North Korea threatens pre-emptive strikes after 'madcap joint military drills'
North Korea has threatened its own pre-emptive strikes in response to recent drills for "decapitation" strikes by U.S. and South Korean special operations forces aimed at taking out the leadership in Pyongyang.
The simulated strikes reportedly targeted the upper echelons of the North Korean regime, including leader Kim Jong Un, as well as key nuclear sites.
They also involved the participation of the U.S. Navy's SEAL Team 6 — the outfit famed for killing al-Qaida founder Osama bin Laden in Pakistan in 2011, the Asahi Shimbun reported earlier this month. Media reports said a number of U.S. special operations forces also participated, including U.S. Army Rangers, Delta Force and Green Berets.
North Korea recently launched satellite-carrying Unha rockets, which is the same delivery system as North Korea's Taepodong-2 ballistic missile, which was tested successfully in December 2012 and January 2016. (Photo: Reuters/KNCA)
In a statement released March 26 by the Korean People's Army (KPA), a spokesman said the "madcap joint military drills" would be met with the North's "own style of special operation and pre-emptive attack," which it said could come "without prior warning any time."
The statement, published by the official Korean Central News Agency, said the U.S. and South Korea "should think twice about the catastrophic consequences to be entailed by their outrageous military actions.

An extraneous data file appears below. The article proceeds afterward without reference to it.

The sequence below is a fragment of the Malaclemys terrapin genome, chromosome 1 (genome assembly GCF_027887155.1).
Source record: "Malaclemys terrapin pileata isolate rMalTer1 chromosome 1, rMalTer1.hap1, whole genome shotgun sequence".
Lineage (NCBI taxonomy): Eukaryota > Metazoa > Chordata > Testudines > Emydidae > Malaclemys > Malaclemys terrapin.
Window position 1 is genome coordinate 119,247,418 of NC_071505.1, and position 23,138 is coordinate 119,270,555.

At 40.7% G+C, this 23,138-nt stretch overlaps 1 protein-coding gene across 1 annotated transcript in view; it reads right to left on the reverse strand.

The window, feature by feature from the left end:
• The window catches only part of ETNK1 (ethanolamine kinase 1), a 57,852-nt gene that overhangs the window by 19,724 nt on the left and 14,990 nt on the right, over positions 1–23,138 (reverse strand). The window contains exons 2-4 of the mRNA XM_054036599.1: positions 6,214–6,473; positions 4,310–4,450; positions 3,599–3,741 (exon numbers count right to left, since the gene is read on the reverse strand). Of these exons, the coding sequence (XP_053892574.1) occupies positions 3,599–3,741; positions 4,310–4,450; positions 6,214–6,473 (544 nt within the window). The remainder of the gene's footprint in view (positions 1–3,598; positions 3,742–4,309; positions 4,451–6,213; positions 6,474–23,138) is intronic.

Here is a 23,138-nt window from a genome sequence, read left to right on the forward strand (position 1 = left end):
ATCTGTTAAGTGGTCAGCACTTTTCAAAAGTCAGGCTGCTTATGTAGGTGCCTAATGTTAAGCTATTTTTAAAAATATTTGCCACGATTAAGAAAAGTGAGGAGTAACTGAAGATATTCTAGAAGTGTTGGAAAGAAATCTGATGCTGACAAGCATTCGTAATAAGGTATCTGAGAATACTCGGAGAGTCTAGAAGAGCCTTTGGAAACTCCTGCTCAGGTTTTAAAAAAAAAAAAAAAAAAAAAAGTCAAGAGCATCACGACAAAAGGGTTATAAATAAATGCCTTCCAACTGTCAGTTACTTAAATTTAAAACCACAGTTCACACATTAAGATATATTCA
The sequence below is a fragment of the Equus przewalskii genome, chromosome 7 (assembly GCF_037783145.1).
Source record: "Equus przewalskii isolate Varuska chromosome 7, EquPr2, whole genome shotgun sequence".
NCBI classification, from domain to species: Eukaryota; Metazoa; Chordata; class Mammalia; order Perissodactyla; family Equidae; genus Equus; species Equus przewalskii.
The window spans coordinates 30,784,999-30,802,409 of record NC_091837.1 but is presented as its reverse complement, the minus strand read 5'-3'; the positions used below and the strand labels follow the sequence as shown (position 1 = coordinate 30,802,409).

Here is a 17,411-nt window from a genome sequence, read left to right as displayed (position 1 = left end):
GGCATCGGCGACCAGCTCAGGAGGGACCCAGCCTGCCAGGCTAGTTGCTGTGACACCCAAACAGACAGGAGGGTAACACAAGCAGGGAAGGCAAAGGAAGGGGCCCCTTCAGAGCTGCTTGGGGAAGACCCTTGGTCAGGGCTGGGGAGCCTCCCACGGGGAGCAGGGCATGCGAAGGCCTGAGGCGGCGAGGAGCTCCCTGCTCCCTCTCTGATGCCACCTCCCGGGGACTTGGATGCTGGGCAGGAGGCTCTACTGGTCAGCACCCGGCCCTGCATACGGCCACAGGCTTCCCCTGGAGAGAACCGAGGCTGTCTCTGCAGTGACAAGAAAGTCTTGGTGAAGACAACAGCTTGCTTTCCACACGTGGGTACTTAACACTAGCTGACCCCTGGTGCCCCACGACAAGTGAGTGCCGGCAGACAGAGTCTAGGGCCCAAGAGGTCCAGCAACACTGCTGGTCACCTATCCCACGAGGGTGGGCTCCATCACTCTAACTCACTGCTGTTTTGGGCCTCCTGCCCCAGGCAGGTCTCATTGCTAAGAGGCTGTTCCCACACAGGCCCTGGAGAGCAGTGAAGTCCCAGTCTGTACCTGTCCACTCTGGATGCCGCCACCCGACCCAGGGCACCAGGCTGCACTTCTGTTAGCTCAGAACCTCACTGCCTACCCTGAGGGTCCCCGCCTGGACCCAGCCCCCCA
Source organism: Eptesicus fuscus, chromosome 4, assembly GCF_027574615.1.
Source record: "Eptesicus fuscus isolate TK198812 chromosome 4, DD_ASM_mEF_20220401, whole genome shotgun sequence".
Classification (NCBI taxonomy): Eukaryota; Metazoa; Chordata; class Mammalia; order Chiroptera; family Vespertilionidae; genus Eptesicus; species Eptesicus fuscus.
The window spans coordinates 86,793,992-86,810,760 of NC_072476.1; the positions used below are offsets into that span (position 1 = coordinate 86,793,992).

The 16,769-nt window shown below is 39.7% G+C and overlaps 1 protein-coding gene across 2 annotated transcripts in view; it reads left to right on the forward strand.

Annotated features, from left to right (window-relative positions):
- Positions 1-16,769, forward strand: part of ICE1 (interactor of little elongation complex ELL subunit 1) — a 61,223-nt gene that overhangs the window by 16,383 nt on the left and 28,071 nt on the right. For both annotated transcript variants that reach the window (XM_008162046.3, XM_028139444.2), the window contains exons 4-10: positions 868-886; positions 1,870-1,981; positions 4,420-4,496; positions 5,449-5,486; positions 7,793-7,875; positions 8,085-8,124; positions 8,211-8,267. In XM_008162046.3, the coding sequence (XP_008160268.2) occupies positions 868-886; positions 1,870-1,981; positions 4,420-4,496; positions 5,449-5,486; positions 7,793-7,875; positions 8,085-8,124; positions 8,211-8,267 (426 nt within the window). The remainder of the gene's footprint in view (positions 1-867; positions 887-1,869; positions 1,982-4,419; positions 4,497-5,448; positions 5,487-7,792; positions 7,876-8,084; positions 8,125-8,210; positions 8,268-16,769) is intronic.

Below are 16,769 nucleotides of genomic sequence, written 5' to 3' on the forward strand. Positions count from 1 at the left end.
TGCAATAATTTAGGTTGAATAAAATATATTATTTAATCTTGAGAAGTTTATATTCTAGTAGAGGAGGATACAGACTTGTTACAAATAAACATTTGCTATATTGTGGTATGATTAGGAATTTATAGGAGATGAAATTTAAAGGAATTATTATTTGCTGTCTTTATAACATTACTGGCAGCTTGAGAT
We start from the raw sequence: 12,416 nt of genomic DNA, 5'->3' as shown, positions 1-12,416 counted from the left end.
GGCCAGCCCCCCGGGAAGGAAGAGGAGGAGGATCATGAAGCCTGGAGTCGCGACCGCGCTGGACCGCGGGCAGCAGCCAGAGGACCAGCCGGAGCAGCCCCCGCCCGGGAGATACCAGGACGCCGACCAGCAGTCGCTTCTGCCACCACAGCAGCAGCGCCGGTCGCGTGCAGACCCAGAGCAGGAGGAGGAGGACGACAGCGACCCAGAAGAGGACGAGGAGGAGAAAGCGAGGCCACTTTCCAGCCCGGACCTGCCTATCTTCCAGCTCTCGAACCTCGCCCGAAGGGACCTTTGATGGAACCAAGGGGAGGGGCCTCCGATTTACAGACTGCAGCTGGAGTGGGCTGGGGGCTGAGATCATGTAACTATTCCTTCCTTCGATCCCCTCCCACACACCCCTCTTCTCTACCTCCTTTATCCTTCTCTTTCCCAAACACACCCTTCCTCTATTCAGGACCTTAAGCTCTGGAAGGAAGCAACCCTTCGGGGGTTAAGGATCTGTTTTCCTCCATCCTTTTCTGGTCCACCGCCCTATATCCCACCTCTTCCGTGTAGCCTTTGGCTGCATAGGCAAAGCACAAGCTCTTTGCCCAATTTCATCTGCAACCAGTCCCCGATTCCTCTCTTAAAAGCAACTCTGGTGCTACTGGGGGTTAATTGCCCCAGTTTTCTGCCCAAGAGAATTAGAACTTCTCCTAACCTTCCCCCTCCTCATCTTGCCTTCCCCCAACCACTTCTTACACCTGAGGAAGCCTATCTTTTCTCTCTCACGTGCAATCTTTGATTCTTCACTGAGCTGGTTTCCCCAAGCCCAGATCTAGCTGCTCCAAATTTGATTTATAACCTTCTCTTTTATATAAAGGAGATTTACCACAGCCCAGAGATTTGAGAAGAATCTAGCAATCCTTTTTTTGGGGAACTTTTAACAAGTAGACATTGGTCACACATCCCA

"The KPA's warning is not hot air," the statement added.
In mid-March, several U.S. Marine F-35B stealth fighter jets conducted bombing practice runs over the Korean Peninsula as a part of the joint exercises, the South's Yonhap news agency reported Saturday.
The dispatch of the fighters, based at Marine Corps Air Station Iwakuni in Yamaguchi Prefecture, was the first time they had been sent to the Korean Peninsula. The fighters returned to Japan after the drills wrapped up.
Pyongyang has stepped up efforts to mount a nuclear warhead on a long-range missile over the last year and a half, conducting two atomic explosions and more than 25 missile launches — including an apparent simulated nuclear strike on the U.S. base at Iwakuni.
In the event of conflict on the Korean Peninsula, U.S. troops and equipment from Iwakuni would likely be among the first deployed.
The administration of U.S. President Donald Trump is in the midst of a policy review on North Korea, and has said all options, including military action, remain on the table.
But this review could be bumped up Trump's list of priorities in the near future.
U.S. and South Korean intelligence sources, as well as recent satellite imagery, has shown that the North is apparently ready to conduct its sixth nuclear test at any time, media reports have said.